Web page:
Ousted Alabama Supreme Court Chief Justice Roy Moore, who is running in the Republican primary, released a television ad on Tuesday defending himself against attacks made by Senate Majority Leader Mitch McConnell (R-Ky.) and his allies in Washington, D.C.

“They lied about repealing Obamacare. Now Mitch McConnell’s D.C slime machine is spending millions spreading lies about Roy Moore,” the narrator in the ad said.

Frustration over the failure to repeal Obamacare isn’t just limited to Republican Primary fights. Dark clouds are bubbling over in the White House New Jersey as well:

Trump’s comments were in response to this statement from McConnell.

It was just about a year ago that Sen. Gardner was publicly campaigning to be the head of the National Republican Senatorial Committee (NRSC) for 2018. If he could get his hands on a time machine, we’d guess that Gardner would happily take a do-over on that decision. Come to think of it, Gardner would probably prefer to just erase 2017 altogether.

“Punching Hippies?” More Like “Barbarians At The Gate”

Sen. Michael Bennet, former President Barack Obama.

The Denver Post has a story up today that is worth reading, despite a headline that some of our more aggressively liberal Democrats might find a bit incendiary–“At town hall that focused on health care, [Sen.] Michael Bennet says single-payer system isn’t best option.”

In a dialogue this week largely focused on defeating efforts to repeal and replace the Affordable Care Act, U.S. Sen. Michael Bennet dismissed another system elsewhere along the ideological spectrum: government-sponsored, or single-payer, health care.

Bennet, speaking Monday night at a town hall in Greeley, said the existing system should be the focus.

“I think we should have a discussion about how to expand Medicare, so that more people can be part of it or maybe be able to buy it and how to do the same with Medicaid.”

Bennet emphasized that his Democratic colleagues frequently debate a single-payer health care system, but that he was “in the early days of this, myself”. The senator also said he hoped the topic “won’t turn into a litmus test” for Democratic candidates.

Creating an option for individuals regardless of their income or age to buy into government-managed health insurance programs would restore one of the central objectives of the 2010 Affordable Care Act, one lost in the vain attempt to win Republican support for the bill: a “public option” that would regulate the cost of private insurance by forcing it to compete with a nonprofit model. There are good arguments for Democrats adopting a “Medicare for all” platform as part of a broader counterattack on health care leading into the 2018 elections–in addition to this being a way to build on the Affordable Care Act’s success in expanding coverage instead of trying to tear the existing law down.

At the same time, there is a significant percentage of voters on the left who have much more expansive designs for health care reform than reviving a public option, to include a single-payer model like the one proposed in Colorado last year via Amendment 69. This pressure comes despite the fact that Amendment 69 failed by nearly 80% of the vote.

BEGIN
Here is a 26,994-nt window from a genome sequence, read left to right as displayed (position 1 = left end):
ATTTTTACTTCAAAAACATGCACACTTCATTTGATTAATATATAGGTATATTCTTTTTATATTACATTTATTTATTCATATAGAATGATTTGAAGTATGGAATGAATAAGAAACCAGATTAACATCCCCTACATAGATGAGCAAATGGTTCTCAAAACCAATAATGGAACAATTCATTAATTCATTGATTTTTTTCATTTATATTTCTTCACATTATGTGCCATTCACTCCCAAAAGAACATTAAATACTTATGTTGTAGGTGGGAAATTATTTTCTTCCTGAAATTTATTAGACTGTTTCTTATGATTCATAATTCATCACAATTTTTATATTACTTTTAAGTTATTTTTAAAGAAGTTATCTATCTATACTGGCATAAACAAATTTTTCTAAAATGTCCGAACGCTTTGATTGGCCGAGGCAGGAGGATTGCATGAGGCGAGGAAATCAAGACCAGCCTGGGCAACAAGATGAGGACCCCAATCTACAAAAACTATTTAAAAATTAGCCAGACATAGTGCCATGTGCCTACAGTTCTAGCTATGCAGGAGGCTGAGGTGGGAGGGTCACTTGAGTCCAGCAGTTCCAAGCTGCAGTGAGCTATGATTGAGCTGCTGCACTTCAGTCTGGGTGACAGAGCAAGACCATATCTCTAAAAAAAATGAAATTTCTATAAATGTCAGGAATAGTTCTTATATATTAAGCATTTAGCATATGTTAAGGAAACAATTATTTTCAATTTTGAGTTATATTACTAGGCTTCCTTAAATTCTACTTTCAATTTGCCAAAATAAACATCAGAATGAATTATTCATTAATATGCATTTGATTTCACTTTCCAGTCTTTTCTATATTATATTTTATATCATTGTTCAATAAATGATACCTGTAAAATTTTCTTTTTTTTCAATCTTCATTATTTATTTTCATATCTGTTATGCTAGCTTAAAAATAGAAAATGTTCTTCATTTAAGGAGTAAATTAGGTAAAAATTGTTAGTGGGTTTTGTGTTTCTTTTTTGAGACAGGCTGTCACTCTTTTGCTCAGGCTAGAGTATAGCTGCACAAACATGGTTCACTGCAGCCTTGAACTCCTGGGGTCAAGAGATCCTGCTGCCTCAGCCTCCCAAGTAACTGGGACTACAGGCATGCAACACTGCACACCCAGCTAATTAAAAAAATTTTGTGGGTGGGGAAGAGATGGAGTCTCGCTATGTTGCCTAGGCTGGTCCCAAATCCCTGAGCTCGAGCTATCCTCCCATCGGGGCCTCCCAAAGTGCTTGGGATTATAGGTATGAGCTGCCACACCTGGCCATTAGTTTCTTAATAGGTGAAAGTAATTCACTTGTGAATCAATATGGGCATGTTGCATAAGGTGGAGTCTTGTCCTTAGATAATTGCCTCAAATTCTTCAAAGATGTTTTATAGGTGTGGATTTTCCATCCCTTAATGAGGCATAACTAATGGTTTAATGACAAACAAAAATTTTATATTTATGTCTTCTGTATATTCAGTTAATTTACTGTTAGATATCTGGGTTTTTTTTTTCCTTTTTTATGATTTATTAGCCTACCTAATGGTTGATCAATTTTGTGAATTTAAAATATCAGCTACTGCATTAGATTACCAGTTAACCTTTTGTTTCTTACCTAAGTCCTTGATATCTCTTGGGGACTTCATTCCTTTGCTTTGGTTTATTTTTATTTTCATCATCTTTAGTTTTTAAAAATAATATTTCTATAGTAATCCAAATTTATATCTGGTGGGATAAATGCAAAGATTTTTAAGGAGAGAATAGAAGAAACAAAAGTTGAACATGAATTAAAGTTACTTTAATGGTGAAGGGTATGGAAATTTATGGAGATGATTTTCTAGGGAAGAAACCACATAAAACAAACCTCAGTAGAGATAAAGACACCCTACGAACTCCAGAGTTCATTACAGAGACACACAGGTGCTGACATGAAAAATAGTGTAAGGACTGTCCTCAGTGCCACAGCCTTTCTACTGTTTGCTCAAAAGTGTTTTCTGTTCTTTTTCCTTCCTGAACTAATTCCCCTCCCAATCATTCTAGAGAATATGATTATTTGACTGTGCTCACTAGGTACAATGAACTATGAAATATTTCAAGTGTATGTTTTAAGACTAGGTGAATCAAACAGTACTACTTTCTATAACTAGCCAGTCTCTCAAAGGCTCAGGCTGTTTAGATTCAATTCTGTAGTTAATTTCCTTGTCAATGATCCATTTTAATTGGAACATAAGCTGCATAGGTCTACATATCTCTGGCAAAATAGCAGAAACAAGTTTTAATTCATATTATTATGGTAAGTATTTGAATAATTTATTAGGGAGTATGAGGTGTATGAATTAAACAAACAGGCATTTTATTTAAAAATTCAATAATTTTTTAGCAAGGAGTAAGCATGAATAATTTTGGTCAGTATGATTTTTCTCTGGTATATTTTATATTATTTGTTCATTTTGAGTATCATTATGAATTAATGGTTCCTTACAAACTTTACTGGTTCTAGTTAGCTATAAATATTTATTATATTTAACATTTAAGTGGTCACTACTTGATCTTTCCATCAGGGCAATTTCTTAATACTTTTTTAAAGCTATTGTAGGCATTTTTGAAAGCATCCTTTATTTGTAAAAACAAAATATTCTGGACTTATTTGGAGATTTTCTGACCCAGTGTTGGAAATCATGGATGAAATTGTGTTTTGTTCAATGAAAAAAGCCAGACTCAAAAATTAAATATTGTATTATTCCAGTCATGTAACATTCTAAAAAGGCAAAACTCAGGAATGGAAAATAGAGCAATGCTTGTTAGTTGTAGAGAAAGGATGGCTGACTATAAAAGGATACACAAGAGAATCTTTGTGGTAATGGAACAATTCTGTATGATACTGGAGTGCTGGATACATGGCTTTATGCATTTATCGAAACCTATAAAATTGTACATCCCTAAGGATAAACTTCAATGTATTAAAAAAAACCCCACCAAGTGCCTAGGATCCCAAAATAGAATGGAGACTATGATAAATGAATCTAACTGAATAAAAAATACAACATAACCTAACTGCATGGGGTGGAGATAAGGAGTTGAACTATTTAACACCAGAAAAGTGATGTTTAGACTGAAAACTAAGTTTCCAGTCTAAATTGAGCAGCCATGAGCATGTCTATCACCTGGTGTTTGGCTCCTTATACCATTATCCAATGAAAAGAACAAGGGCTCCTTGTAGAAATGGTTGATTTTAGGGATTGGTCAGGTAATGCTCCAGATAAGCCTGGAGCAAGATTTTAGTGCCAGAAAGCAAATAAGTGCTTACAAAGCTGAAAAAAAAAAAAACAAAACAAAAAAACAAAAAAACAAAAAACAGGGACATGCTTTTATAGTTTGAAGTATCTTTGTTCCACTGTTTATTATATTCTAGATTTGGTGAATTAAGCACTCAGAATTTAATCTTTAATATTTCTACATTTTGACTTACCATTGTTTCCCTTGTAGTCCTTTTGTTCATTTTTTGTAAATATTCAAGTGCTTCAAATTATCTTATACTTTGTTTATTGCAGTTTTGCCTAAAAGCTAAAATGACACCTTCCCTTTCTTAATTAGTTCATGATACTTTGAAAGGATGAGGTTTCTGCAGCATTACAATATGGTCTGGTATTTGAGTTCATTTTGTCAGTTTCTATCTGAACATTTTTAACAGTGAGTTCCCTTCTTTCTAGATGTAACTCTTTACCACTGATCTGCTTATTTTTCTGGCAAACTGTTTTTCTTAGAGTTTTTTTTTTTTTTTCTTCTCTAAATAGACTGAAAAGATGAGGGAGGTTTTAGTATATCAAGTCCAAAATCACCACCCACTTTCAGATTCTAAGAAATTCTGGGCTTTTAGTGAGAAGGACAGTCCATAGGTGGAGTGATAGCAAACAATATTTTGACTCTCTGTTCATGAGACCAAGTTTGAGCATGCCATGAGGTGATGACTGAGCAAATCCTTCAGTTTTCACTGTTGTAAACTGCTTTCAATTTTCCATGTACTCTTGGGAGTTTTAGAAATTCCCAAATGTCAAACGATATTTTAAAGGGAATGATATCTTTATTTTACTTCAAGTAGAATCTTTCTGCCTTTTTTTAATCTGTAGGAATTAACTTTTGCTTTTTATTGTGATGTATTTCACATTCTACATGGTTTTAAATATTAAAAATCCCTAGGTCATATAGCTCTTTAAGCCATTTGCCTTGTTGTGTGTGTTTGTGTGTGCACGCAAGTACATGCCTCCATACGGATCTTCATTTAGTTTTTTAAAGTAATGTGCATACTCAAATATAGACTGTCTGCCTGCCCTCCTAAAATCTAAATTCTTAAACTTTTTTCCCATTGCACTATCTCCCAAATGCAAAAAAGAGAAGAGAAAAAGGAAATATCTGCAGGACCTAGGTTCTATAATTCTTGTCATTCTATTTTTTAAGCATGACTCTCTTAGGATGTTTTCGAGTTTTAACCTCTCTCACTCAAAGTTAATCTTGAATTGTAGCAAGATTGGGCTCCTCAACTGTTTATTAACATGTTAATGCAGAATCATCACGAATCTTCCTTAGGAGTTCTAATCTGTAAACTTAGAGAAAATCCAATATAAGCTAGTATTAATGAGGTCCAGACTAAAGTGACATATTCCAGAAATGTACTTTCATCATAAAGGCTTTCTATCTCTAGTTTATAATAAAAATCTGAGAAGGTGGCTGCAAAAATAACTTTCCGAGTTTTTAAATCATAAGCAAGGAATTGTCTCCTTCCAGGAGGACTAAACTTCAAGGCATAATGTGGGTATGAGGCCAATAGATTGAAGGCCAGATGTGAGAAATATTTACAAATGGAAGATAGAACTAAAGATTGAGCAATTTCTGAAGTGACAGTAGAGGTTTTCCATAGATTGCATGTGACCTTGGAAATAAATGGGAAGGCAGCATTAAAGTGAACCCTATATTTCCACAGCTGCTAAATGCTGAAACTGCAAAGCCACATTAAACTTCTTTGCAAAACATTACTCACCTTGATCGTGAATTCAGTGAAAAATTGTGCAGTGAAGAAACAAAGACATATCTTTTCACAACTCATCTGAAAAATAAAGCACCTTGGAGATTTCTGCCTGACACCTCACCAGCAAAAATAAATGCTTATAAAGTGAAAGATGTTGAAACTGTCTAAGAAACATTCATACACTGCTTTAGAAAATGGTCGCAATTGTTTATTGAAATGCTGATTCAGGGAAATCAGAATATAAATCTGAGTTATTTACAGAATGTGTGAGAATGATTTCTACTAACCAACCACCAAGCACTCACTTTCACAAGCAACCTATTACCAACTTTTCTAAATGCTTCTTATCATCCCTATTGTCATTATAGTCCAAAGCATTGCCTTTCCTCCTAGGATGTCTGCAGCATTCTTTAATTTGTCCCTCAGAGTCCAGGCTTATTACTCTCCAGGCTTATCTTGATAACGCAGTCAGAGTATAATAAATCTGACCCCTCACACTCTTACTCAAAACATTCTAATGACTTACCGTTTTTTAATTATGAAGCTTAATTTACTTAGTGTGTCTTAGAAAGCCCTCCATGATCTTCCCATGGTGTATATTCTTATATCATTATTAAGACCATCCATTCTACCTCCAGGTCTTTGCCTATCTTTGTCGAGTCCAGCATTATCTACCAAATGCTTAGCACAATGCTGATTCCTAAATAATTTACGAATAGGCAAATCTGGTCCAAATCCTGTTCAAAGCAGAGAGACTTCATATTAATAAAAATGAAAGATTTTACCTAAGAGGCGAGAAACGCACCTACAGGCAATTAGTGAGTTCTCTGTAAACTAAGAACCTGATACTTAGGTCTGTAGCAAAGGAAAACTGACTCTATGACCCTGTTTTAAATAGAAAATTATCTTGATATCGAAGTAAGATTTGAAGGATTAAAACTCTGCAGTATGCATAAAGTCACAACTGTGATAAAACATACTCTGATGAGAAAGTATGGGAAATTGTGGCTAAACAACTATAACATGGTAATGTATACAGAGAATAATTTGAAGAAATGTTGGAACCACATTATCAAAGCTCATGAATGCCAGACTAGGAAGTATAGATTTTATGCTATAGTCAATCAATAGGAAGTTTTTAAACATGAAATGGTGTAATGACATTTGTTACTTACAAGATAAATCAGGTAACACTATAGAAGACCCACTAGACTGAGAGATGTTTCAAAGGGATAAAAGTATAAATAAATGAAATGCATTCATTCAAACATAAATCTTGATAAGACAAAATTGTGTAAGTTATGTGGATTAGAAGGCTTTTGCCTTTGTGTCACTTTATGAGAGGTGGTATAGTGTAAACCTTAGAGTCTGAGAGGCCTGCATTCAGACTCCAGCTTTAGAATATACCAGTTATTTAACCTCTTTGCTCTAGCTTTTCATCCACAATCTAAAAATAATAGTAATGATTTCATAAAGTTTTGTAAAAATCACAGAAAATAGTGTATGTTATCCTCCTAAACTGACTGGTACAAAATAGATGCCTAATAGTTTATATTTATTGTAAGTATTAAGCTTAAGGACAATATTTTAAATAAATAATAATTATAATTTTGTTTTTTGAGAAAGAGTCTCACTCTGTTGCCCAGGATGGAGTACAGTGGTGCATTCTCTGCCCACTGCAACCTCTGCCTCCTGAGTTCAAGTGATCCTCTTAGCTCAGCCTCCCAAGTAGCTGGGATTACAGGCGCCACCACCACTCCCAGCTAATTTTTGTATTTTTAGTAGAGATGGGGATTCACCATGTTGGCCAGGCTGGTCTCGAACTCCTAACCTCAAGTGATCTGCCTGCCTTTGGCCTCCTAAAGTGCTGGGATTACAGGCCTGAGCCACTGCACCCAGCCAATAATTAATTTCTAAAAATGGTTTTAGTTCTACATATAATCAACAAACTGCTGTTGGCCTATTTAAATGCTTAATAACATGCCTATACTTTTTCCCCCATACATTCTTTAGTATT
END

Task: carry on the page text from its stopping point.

There are a number of reasons why Amendment 69 failed as badly as it did, and not all of them have to do with a lack of support for single-payer health care in the abstract. Many Colorado Democrats who support going beyond the scope of Obamacare to address access to care in America still couldn’t support Amendment 69, believing that a nationwide solution was the only viable path forward–as other states who started down this road themselves discovered. There were also specific problems with the proposal as written that hadn’t been accounted for, costing it support from would-be allies. When you combine soft support on the left with the total wall of opposition from conservatives to anything that can be remotely considered “government health care,” Amendment 69’s fate was sealed. So much so, in fact, that it was more useful to Republicans as a wedge to drive within the Democratic coalition than as a rallying point for Democratic candidates in 2016.

And it has to be said: a radical change to health care like moving the entire nation to a single-payer system is politically no more viable a prospect today than it was in Colorado last year. Where the broader adoption of something Americans know and trust like Medicare could attract enough support to pass–especially after a big Democratic win in 2018–there remains a far too vast ideological chasm between the right and left to achieve more than that right now. Progressives face a years-long task of unwinding pervasive conservative messaging on this and so many other issues. They faced the same challenge in 2010, too, and the total blockade of Democratic policy priorities by Republicans since the passage of the Affordable Care Act raises legitimate questions about whether the highly compromised Affordable Care Act was worth the collateral damage. The combined objectives of policy gains and legislative majorities, in a nation that is as deeply divided as ours, makes this a far more difficult question than impatient ideologues want to admit.